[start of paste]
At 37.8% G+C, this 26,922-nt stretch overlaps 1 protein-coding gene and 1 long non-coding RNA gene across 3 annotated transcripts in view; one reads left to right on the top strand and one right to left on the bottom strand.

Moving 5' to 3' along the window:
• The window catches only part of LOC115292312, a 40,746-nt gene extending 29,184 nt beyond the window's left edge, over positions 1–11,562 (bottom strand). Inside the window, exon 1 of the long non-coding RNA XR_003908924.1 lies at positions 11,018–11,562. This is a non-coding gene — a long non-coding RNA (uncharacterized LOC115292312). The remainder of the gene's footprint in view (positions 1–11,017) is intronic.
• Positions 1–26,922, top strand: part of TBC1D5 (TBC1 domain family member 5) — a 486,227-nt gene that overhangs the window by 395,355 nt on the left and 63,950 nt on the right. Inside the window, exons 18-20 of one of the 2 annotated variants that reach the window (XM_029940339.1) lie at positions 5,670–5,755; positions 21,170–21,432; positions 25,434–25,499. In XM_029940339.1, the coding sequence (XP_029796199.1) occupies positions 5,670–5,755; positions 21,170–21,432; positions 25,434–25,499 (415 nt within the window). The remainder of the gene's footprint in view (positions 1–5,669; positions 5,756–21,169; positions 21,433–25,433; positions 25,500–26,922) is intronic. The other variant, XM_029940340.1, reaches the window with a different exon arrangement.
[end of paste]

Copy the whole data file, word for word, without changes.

At 37.8% G+C, this 26,922-nt stretch overlaps 1 protein-coding gene and 1 long non-coding RNA gene across 3 annotated transcripts in view; one reads left to right on the top strand and one right to left on the bottom strand.

Moving 5' to 3' along the window:
• The window catches only part of LOC115292312, a 40,746-nt gene extending 29,184 nt beyond the window's left edge, over positions 1–11,562 (bottom strand). Inside the window, exon 1 of the long non-coding RNA XR_003908924.1 lies at positions 11,018–11,562. This is a non-coding gene — a long non-coding RNA (uncharacterized LOC115292312). The remainder of the gene's footprint in view (positions 1–11,017) is intronic.
• Positions 1–26,922, top strand: part of TBC1D5 (TBC1 domain family member 5) — a 486,227-nt gene that overhangs the window by 395,355 nt on the left and 63,950 nt on the right. Inside the window, exons 18-20 of one of the 2 annotated variants that reach the window (XM_029940339.1) lie at positions 5,670–5,755; positions 21,170–21,432; positions 25,434–25,499. In XM_029940339.1, the coding sequence (XP_029796199.1) occupies positions 5,670–5,755; positions 21,170–21,432; positions 25,434–25,499 (415 nt within the window). The remainder of the gene's footprint in view (positions 1–5,669; positions 5,756–21,169; positions 21,433–25,433; positions 25,500–26,922) is intronic. The other variant, XM_029940340.1, reaches the window with a different exon arrangement.